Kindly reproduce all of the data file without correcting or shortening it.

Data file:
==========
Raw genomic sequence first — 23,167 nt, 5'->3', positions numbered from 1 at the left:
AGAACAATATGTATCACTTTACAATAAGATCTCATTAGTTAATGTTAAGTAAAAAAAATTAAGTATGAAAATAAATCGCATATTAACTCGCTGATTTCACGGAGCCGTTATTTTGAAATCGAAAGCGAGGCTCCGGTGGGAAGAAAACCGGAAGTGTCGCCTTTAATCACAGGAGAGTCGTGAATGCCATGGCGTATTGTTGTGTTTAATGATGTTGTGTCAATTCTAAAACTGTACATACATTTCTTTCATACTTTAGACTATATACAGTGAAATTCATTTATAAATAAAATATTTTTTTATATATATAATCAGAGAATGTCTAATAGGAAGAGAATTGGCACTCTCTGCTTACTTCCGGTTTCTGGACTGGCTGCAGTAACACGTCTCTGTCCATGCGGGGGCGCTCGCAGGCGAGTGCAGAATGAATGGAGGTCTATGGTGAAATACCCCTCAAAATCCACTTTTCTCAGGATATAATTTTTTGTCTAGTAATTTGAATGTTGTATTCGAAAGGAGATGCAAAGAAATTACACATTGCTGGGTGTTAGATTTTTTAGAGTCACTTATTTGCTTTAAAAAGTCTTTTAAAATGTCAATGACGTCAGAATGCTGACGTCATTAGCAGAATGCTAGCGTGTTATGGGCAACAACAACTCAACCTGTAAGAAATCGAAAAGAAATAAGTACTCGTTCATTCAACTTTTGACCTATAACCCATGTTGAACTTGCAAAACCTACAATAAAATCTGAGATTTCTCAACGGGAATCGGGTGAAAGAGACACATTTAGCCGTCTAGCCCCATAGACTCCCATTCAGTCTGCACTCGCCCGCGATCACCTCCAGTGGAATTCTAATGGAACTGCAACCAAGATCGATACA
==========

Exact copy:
Raw genomic sequence first — 23,167 nt, 5'->3', positions numbered from 1 at the left:
AGAACAATATGTATCACTTTACAATAAGATCTCATTAGTTAATGTTAAGTAAAAAAAATTAAGTATGAAAATAAATCGCATATTAACTCGCTGATTTCACGGAGCCGTTATTTTGAAATCGAAAGCGAGGCTCCGGTGGGAAGAAAACCGGAAGTGTCGCCTTTAATCACAGGAGAGTCGTGAATGCCATGGCGTATTGTTGTGTTTAATGATGTTGTGTCAATTCTAAAACTGTACATACATTTCTTTCATACTTTAGACTATATACAGTGAAATTCATTTATAAATAAAATATTTTTTTATATATATAATCAGAGAATGTCTAATAGGAAGAGAATTGGCACTCTCTGCTTACTTCCGGTTTCTGGACTGGCTGCAGTAACACGTCTCTGTCCATGCGGGGGCGCTCGCAGGCGAGTGCAGAATGAATGGAGGTCTATGGTGAAATACCCCTCAAAATCCACTTTTCTCAGGATATAATTTTTTGTCTAGTAATTTGAATGTTGTATTCGAAAGGAGATGCAAAGAAATTACACATTGCTGGGTGTTAGATTTTTTAGAGTCACTTATTTGCTTTAAAAAGTCTTTTAAAATGTCAATGACGTCAGAATGCTGACGTCATTAGCAGAATGCTAGCGTGTTATGGGCAACAACAACTCAACCTGTAAGAAATCGAAAAGAAATAAGTACTCGTTCATTCAACTTTTGACCTATAACCCATGTTGAACTTGCAAAACCTACAATAAAATCTGAGATTTCTCAACGGGAATCGGGTGAAAGAGACACATTTAGCCGTCTAGCCCCATAGACTCCCATTCAGTCTGCACTCGCCCGCGATCACCTCCAGTGGAATTCTAATGGAACTGCAACCAAGATCGATACA